14 What good is it, my brothers and sisters, if someone claims to have faith but has no deeds? Can such faith save them? 15 Suppose a brother or a sister is without clothes and daily food. 16 If one of you says to them, “Go in peace; keep warm and well fed,” but does nothing about their physical needs, what good is it? 17 In the same way, faith by itself, if it is not accompanied by action, is dead.

Scripture is clear in noting that our charity ought to be holistic. We care about someone’s physical needs, as well as their spiritual ones! Faith and deeds must go hand in hand. We cannot truly have one without the other.

Just as we ought to share material goods with those in need, sharing our faith is important. This is obviously less “physical” than tending to needs like hunger or shelter. Yet the words we share about God to one another matter greatly. I’ve noticed that we sometime struggle with this idea as a denomination. Generally speaking, we are quite focused on social justice and outreach work as Methodists (and have a rich history of doing those things!), but we can feel uncomfortable talking about our faith with others. We might even subconsciously think that “testimonies” are just what the Baptists or evangelicals do down the road!

It is my prayer that everyone at Concord has experienced powerful encounters with God. However, that’s only one step in the process. Hopefully we have a desire to share about those encounters with other people, to they can experience the goodness of God for themselves. Just as we want to help people through a food pantry, mission trip sponsorship, or clothing drive, hopefully we also have the same passion when it comes to our words.

In our Sunday school lesson yesterday, we talked about the importance to telling your story. We all have a testimony, and we have the opportunity to help others by telling our story to people who might need it. As you consider what sharing your own faith looks like, consider the following questions…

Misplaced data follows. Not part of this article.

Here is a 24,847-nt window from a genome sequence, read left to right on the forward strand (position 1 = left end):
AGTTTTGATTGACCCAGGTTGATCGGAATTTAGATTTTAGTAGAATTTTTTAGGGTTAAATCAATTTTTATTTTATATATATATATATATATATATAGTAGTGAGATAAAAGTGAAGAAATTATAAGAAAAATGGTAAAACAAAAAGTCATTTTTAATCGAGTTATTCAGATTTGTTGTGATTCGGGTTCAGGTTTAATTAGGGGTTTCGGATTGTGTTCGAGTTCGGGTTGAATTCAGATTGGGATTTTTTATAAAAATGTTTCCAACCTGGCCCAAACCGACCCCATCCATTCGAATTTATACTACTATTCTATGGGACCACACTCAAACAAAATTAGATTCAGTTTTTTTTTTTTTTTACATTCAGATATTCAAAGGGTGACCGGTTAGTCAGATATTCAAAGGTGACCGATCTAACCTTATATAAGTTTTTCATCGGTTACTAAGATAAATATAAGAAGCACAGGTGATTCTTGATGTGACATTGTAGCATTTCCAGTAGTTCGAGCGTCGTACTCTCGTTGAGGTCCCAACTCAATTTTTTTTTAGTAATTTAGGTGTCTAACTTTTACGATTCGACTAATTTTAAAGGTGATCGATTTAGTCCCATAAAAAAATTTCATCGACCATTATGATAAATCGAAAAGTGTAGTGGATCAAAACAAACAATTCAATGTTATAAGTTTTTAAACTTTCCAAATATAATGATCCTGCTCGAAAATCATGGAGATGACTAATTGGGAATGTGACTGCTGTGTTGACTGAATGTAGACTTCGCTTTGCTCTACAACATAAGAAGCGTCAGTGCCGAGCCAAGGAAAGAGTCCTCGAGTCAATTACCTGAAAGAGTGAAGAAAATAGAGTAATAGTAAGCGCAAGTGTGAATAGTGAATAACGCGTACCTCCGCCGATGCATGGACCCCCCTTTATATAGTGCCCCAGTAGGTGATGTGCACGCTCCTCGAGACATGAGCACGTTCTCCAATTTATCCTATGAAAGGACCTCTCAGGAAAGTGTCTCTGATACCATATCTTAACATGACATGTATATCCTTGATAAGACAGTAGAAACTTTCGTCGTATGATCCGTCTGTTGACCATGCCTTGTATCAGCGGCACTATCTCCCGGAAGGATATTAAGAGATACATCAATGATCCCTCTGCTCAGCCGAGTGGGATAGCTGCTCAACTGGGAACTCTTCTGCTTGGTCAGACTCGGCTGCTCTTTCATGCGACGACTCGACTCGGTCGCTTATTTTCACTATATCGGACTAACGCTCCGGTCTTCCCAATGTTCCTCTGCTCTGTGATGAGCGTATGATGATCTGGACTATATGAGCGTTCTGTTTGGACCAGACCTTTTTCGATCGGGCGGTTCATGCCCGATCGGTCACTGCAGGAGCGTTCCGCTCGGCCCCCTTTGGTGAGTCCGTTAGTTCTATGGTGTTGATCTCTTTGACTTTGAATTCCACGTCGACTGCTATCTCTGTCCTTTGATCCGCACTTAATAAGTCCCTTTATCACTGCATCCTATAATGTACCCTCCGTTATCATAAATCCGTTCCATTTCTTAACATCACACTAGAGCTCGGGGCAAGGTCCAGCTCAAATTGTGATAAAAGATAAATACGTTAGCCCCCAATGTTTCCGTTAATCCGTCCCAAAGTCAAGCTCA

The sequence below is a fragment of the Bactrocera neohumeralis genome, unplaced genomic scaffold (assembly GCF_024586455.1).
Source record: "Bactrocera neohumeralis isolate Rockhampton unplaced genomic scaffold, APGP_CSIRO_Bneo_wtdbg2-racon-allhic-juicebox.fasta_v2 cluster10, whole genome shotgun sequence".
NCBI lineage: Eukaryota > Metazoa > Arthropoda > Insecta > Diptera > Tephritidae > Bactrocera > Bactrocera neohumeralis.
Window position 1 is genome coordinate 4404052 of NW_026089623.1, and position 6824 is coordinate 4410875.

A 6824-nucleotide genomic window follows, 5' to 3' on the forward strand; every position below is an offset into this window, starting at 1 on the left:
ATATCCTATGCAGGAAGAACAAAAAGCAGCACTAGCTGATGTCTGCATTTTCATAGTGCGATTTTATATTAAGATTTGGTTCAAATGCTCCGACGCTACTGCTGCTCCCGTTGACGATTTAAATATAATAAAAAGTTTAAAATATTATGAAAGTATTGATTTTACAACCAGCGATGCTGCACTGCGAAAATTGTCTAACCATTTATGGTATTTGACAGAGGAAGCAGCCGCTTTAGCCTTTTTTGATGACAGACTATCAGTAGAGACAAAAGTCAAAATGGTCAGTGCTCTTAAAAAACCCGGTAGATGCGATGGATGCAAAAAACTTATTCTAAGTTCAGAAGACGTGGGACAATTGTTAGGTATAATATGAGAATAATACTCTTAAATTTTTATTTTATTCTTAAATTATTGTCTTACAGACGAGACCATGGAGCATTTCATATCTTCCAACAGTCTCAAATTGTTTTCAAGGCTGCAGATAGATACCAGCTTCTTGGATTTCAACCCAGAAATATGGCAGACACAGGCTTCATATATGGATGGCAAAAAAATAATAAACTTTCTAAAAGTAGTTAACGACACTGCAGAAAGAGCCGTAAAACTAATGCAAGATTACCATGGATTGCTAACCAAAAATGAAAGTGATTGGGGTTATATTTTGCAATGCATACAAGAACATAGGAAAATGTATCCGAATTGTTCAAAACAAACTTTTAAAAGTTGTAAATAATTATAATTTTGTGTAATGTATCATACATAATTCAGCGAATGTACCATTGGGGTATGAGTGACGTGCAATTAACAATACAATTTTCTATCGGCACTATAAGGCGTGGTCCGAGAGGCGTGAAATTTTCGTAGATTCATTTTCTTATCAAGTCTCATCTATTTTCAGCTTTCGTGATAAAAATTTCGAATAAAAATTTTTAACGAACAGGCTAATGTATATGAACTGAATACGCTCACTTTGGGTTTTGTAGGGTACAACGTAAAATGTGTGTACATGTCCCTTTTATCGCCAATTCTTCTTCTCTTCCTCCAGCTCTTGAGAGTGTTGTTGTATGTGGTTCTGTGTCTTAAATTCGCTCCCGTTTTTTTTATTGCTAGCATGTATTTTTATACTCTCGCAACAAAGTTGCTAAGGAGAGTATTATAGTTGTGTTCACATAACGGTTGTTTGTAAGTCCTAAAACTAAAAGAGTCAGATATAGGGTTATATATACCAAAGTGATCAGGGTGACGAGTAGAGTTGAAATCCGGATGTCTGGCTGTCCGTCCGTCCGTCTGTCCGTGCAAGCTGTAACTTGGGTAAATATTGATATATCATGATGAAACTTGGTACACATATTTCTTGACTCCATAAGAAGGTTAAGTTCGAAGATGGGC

• What have been some difficult seasons of life? Did I seek God during those times? 
  • When did I first experience God’s presence?
  • What does God’s presence feel like? Why is it important for me to feel God?
  • How do I regularly experience God right now? (Music, silence, prayer, reading scripture, fishing, etc.)
  • How has following Jesus made a difference in my life?
  • What is a sin that I’ve overcome through the Holy Spirit’s power? What part of my life is God “working on” right now?
  • How has God changed my behavior, thinking, or attitude?
  • What have I learned about God since I first became a Christian?

I encourage you to reflect on these prompts. Maybe we could learn a thing or two from your our past and be better able to articulate how God has impacted our lives.

When it comes to testimonies, sometimes we do not know where to start. Maybe we overlook the value of sharing our words with others. Perhaps we don’t think our story is interesting enough. But God calls absolutely everyone to be an apostle.

Jesus as Wisdom

God is described in many different ways throughout scripture. We might be familiar with “parent” language about God, where Jesus taught his disciples to pray to our heavenly father with the Lord’s prayer and many passages in John’s gospel. But there are many ways humans have used words to describe our relationship with God:

  • God is a shepherd- Psalm 23 comes to mind, as well as Jesus speaking about humanity being his “flock.” God is indeed the good shepherd who seeks our protection and welfare!
  • God is a rock- This signifies the steadfastness of God and how God will not move depending on worldly changes.
  • God is a mother- Hosea 11:3-4 speaks of God as a tender mother, nursing her young and teaching them how to walk.
  • God is a mother hen- In Matthew 23:37, God seeks to “gather her chicks under her wing.”
  • God is wisdom- We’ll explore this kind of idea now…

As a side note, if you are interested in why the bible might use lots of metaphors, check out the following:

There are many ways in which people might define wisdom. I’ve heard it said that wisdom comes through life experience—the young or inexperienced don’t necessarily have it! It could be “street smarts” of knowing how to handle certain situations. Even other define it as applied knowledge. We can have all the “book knowledge” in the world, yet still lack true wisdom, so wisdom does differ from simply knowing facts.